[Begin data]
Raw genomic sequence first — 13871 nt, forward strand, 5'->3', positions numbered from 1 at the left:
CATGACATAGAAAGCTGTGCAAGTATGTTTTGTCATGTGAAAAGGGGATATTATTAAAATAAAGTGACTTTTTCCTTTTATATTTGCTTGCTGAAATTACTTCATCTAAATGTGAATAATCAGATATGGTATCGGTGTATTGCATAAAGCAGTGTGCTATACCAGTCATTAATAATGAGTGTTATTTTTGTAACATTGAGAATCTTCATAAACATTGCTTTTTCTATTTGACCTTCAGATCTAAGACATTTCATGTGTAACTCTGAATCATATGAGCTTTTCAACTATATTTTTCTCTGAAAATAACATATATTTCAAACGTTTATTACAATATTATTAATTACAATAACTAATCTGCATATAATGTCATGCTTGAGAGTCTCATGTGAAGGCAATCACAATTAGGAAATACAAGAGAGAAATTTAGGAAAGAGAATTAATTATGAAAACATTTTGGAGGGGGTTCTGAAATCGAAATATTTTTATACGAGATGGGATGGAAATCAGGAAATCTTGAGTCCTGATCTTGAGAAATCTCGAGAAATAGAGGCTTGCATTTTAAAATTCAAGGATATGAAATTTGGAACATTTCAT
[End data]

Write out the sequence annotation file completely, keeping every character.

Raw genomic sequence first — 13871 nt, forward strand, 5'->3', positions numbered from 1 at the left:
CATGACATAGAAAGCTGTGCAAGTATGTTTTGTCATGTGAAAAGGGGATATTATTAAAATAAAGTGACTTTTTCCTTTTATATTTGCTTGCTGAAATTACTTCATCTAAATGTGAATAATCAGATATGGTATCGGTGTATTGCATAAAGCAGTGTGCTATACCAGTCATTAATAATGAGTGTTATTTTTGTAACATTGAGAATCTTCATAAACATTGCTTTTTCTATTTGACCTTCAGATCTAAGACATTTCATGTGTAACTCTGAATCATATGAGCTTTTCAACTATATTTTTCTCTGAAAATAACATATATTTCAAACGTTTATTACAATATTATTAATTACAATAACTAATCTGCATATAATGTCATGCTTGAGAGTCTCATGTGAAGGCAATCACAATTAGGAAATACAAGAGAGAAATTTAGGAAAGAGAATTAATTATGAAAACATTTTGGAGGGGGTTCTGAAATCGAAATATTTTTATACGAGATGGGATGGAAATCAGGAAATCTTGAGTCCTGATCTTGAGAAATCTCGAGAAATAGAGGCTTGCATTTTAAAATTCAAGGATATGAAATTTGGAACATTTCAT